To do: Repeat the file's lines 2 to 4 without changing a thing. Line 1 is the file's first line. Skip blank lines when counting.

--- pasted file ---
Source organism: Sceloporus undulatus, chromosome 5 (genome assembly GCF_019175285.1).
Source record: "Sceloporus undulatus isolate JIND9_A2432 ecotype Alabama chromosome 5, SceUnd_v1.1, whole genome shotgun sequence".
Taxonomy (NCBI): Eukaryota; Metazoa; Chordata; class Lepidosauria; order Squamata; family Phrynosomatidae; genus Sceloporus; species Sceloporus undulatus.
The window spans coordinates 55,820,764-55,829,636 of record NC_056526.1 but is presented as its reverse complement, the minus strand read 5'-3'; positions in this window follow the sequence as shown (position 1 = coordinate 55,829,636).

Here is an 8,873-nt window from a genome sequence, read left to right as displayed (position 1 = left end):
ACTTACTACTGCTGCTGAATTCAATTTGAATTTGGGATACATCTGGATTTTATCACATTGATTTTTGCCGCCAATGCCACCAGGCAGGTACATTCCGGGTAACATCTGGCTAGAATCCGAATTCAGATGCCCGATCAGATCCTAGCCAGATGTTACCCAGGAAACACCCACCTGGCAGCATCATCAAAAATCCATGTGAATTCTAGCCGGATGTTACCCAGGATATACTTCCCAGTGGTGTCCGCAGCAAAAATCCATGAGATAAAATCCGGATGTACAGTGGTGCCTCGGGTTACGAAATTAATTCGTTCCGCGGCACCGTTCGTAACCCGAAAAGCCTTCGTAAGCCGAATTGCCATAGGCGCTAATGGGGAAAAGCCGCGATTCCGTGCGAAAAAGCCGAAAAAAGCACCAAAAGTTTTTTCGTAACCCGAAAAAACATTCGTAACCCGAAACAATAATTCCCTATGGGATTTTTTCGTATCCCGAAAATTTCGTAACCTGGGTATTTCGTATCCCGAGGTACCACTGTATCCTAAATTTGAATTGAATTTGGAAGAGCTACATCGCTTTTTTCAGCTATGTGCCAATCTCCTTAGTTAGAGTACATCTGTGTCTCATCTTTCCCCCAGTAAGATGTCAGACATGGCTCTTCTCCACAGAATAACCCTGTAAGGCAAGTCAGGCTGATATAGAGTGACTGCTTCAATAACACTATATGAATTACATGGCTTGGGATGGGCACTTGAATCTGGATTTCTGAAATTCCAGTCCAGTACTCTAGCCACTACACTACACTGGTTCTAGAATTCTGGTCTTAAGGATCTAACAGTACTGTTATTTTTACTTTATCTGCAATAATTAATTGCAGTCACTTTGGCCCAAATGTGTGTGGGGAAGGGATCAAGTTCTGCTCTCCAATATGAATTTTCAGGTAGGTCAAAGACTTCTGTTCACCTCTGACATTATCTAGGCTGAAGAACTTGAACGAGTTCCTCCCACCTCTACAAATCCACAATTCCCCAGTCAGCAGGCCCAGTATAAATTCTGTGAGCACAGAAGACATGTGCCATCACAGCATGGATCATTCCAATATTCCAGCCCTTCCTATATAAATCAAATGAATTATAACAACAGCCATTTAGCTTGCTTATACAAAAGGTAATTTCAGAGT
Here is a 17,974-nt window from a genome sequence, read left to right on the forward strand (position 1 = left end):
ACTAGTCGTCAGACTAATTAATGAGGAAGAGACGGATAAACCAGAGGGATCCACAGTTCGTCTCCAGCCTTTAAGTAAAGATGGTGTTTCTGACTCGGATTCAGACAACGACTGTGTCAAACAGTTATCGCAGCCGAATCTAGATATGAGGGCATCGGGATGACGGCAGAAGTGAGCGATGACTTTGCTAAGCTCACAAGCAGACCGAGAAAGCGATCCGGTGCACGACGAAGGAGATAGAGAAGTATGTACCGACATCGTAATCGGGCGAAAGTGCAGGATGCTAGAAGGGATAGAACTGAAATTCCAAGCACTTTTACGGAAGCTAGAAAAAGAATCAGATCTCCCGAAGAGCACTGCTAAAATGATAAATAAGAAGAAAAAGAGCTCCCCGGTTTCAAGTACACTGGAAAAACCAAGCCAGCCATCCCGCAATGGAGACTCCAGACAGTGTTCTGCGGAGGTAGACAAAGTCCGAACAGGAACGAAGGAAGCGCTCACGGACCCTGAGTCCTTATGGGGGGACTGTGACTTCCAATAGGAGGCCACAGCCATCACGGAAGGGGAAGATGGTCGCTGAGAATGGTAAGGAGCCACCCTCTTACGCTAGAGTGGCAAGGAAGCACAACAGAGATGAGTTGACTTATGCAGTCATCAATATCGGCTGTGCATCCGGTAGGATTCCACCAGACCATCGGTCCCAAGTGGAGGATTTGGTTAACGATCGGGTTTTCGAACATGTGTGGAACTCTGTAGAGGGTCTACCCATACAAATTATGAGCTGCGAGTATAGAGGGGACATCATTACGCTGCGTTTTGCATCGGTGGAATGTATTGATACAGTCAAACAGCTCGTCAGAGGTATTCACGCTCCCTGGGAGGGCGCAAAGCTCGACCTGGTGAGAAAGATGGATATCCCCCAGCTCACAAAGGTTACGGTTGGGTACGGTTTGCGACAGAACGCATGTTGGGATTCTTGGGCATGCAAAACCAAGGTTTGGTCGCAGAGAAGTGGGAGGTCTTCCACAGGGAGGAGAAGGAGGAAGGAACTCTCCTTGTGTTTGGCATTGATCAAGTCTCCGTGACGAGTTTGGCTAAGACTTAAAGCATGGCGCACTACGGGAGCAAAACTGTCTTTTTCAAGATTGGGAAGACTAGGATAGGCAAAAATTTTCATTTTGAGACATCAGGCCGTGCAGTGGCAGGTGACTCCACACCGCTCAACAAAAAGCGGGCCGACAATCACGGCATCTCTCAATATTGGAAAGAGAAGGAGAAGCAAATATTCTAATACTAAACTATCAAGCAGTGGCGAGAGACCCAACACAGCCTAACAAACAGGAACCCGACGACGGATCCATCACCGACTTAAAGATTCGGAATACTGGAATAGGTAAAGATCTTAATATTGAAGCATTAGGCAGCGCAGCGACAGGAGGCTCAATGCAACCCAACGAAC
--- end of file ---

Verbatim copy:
Source record: "Sceloporus undulatus isolate JIND9_A2432 ecotype Alabama chromosome 5, SceUnd_v1.1, whole genome shotgun sequence".
Taxonomy (NCBI): Eukaryota; Metazoa; Chordata; class Lepidosauria; order Squamata; family Phrynosomatidae; genus Sceloporus; species Sceloporus undulatus.
The window spans coordinates 55,820,764-55,829,636 of record NC_056526.1 but is presented as its reverse complement, the minus strand read 5'-3'; positions in this window follow the sequence as shown (position 1 = coordinate 55,829,636).